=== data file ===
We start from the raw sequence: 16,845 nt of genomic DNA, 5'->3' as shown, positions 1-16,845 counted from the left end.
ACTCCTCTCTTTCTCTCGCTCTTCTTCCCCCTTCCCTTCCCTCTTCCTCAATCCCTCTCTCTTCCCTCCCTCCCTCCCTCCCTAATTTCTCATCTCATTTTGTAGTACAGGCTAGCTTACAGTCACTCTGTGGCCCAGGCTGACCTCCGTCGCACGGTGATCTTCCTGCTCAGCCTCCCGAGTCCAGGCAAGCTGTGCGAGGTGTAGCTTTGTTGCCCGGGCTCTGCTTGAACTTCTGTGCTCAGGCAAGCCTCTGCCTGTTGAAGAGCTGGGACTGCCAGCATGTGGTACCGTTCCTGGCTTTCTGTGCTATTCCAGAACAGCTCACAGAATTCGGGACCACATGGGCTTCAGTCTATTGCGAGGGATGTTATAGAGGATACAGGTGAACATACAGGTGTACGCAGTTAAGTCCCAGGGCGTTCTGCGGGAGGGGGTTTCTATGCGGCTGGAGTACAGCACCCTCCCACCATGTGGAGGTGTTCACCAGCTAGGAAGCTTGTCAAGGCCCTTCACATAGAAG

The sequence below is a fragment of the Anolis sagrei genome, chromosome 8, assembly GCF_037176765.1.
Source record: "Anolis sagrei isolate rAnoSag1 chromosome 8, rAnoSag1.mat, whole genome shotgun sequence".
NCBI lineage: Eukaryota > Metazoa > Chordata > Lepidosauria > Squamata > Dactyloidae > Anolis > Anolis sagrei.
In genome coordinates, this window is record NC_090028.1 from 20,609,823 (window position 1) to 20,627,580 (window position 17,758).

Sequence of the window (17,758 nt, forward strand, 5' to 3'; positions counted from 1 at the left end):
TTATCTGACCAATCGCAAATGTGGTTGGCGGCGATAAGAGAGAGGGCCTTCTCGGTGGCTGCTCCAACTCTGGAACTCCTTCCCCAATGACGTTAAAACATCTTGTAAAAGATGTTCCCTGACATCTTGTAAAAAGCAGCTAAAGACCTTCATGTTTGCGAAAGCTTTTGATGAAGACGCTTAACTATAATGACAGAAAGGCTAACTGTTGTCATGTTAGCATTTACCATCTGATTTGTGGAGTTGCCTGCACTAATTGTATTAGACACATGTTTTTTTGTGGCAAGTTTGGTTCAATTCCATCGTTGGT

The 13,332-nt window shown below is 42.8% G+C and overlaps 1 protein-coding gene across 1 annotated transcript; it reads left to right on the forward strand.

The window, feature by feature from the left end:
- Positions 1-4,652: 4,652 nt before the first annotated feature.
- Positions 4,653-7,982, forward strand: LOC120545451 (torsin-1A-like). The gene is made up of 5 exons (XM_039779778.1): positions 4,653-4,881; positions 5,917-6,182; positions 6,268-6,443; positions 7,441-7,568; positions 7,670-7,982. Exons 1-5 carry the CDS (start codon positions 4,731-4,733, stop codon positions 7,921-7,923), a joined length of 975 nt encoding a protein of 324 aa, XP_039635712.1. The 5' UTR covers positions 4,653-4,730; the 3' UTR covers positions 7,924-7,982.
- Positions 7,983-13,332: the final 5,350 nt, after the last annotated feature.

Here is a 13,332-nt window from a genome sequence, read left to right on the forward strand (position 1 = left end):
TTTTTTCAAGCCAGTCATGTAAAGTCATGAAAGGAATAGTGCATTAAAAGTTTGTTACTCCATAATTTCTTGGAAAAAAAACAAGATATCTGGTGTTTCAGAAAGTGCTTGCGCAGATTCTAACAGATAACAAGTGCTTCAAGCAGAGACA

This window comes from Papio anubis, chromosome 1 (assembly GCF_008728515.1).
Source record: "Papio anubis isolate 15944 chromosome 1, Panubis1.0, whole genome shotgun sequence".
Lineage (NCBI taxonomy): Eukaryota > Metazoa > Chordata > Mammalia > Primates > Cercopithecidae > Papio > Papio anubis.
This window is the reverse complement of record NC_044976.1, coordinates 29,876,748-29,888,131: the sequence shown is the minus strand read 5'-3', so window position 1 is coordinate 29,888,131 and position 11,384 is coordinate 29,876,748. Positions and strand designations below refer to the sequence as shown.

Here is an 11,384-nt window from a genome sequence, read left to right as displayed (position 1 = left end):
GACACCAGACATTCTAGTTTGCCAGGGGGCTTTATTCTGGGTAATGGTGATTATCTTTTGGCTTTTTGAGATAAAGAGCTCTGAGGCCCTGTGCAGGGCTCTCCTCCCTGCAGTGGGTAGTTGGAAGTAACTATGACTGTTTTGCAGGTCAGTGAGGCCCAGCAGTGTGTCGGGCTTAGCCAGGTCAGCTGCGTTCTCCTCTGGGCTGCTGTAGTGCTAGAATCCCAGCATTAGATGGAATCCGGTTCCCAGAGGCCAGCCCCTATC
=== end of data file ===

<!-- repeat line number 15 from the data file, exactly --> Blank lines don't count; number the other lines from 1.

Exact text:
TTTTTTCAAGCCAGTCATGTAAAGTCATGAAAGGAATAGTGCATTAAAAGTTTGTTACTCCATAATTTCTTGGAAAAAAAACAAGATATCTGGTGTTTCAGAAAGTGCTTGCGCAGATTCTAACAGATAACAAGTGCTTCAAGCAGAGACA